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|Title:||Youth Unemployment in St. Lucia, the West Indies: Perceptions and Expectations on Education and Work|
|Author(s):||Seaver-Taylor, Mary Ellen|
|Department / Program:||Education|
|Degree Granting Institution:||University of Illinois at Urbana-Champaign|
|Subject(s):||Education, Bilingual and Multicultural|
|Abstract:||This five-chapter case study compares and contrasts the views of two dominant actor groups, policymakers and employers, and of two subordinate actor groups, teachers and students, in Castries, St. Lucia, 1982. It begins with a theoretical examination of the relationship between education and employment where the status conflict perspective is brought to bear on the St. Lucian educational context to the end of discovering to what extent a society's views on education and jobs contribute to a better understanding of the problem of youth unemployment.
A number of qualitative data gathering techniques were employed in this exploratory study, the results of which include data from elite interviews conducted with a convenience sample of policymakers and employers and from questionnaires administered to stratified cluster samples of secondary school teachers and students.
The study concludes that the status conflict approach might best be regarded as a supplement of rather than a substitute for the more widely discussed functional/manpower and neo-Marxist accounts. As a supplement, this perspective is, nonetheless of considerable heuristic value in helping to shed some light on several problematic aspects of the policy issue of youth unemployment.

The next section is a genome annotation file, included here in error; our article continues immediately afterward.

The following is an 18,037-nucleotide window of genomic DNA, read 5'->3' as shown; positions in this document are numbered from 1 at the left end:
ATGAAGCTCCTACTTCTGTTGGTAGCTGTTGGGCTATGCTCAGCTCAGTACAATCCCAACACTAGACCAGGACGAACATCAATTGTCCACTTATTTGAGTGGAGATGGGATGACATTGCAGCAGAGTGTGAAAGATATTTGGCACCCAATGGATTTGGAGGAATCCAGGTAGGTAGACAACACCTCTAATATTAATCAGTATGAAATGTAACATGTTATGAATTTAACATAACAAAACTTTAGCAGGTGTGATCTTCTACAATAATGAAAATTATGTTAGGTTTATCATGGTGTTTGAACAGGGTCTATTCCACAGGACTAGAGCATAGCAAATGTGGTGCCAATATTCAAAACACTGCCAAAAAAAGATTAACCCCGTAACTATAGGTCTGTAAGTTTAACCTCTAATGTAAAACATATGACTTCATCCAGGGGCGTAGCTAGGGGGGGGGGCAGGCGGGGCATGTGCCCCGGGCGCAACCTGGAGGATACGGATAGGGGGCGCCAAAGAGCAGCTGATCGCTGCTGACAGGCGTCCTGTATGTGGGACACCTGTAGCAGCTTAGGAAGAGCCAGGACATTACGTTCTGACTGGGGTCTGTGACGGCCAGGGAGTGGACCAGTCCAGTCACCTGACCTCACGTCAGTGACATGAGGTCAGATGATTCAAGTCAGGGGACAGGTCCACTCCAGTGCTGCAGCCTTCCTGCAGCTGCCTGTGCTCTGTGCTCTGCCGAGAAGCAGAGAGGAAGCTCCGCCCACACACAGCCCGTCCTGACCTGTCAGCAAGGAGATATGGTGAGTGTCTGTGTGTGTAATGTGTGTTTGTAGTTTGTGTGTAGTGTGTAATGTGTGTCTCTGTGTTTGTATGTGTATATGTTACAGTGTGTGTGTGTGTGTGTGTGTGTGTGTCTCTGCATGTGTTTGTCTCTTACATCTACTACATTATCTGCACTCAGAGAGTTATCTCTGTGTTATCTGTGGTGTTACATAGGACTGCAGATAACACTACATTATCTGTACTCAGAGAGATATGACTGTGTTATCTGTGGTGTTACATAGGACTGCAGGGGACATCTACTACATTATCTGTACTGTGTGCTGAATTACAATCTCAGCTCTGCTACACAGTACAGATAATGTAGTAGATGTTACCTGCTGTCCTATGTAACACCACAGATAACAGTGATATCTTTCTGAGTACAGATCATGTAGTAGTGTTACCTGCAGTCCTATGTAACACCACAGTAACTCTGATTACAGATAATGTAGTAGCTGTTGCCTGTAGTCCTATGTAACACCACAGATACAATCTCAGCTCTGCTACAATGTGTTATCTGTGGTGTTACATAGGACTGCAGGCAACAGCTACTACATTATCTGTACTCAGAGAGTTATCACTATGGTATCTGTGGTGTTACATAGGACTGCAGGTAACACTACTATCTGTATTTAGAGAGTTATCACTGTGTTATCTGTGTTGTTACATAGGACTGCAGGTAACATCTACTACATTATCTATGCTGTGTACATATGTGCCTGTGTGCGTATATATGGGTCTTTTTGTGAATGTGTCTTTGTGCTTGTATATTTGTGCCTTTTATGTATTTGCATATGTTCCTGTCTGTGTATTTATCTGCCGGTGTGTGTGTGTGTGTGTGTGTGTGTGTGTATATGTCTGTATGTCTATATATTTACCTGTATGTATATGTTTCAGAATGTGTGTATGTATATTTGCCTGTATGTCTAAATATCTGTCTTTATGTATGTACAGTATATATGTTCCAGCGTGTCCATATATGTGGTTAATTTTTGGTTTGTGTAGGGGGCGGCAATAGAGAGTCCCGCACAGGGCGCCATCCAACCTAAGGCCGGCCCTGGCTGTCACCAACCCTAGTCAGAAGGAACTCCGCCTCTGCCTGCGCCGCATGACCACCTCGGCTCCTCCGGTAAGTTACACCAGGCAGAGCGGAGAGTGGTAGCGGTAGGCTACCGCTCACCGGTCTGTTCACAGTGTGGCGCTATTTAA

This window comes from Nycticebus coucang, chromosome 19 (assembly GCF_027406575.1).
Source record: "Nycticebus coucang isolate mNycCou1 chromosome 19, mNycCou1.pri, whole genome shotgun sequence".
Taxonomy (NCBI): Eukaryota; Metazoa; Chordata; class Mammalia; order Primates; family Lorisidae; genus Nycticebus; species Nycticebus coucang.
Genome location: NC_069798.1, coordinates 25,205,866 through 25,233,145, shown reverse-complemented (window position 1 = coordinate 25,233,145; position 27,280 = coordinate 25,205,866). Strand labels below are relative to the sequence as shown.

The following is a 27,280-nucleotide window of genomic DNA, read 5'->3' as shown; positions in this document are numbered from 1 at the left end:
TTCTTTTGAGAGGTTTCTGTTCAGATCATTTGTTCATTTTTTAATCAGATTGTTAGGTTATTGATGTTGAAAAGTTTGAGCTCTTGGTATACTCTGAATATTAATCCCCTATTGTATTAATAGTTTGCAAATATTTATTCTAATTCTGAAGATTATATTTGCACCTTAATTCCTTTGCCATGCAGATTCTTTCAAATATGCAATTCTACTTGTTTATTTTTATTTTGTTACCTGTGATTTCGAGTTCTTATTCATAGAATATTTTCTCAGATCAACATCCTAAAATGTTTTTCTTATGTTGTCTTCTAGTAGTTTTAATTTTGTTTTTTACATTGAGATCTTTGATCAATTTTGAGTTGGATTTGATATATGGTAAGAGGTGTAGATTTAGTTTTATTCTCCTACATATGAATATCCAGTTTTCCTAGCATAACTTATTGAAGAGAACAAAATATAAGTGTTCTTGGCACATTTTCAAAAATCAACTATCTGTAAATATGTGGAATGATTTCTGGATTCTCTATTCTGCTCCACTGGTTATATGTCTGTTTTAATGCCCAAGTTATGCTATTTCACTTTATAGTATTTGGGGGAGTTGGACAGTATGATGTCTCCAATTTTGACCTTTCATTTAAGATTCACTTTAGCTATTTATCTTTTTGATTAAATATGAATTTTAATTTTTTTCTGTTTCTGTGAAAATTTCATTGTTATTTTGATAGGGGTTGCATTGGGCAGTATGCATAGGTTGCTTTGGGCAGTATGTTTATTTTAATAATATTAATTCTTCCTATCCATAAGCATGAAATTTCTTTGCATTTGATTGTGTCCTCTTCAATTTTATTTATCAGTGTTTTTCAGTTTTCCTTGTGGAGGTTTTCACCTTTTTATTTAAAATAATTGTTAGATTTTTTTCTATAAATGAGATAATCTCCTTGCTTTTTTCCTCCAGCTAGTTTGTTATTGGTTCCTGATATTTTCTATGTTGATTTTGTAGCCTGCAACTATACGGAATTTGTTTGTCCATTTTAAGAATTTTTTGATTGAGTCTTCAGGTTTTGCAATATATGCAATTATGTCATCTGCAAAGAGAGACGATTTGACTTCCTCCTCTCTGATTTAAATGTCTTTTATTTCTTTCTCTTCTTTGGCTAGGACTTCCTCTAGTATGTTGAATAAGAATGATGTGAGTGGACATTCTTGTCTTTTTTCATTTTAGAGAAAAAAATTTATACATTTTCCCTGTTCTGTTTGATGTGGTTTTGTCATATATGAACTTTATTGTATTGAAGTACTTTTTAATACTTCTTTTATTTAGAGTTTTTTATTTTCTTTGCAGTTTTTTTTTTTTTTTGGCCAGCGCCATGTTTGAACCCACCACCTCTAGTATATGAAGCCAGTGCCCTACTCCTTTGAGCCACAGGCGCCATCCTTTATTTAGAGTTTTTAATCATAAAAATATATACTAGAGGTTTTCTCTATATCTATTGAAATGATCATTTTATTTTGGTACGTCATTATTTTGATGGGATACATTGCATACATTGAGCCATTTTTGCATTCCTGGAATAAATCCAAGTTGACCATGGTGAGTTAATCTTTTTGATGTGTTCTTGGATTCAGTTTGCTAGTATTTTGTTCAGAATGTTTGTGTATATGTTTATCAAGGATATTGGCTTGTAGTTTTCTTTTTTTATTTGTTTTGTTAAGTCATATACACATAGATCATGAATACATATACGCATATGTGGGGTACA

First, the evidence from this study suggests that constant conflict and complexity exist in the ways in which status groups view the link between education and work. Second the findings suggest that the extent to which St. Lucian schools serve the needs of the modern formal labor market appears to be quite exaggerated. Third, social struggles over occupational positions manifest themselves in this study along complex social networks of communication where "godfathers" and their relatives and friends bargain with other "godfathers" and their relatives and friends for valued social goods (e.g., jobs). These patterns of complexity suggest that the process of educational planning might not, by itself, be the only appropriate means for solving the problem of youth unemployment in St. Lucia and abroad.
Thesis (Ph.D.)--University of Illinois at Urbana-Champaign, 1987.
|Date Available in IDEALS:||2014-12-15|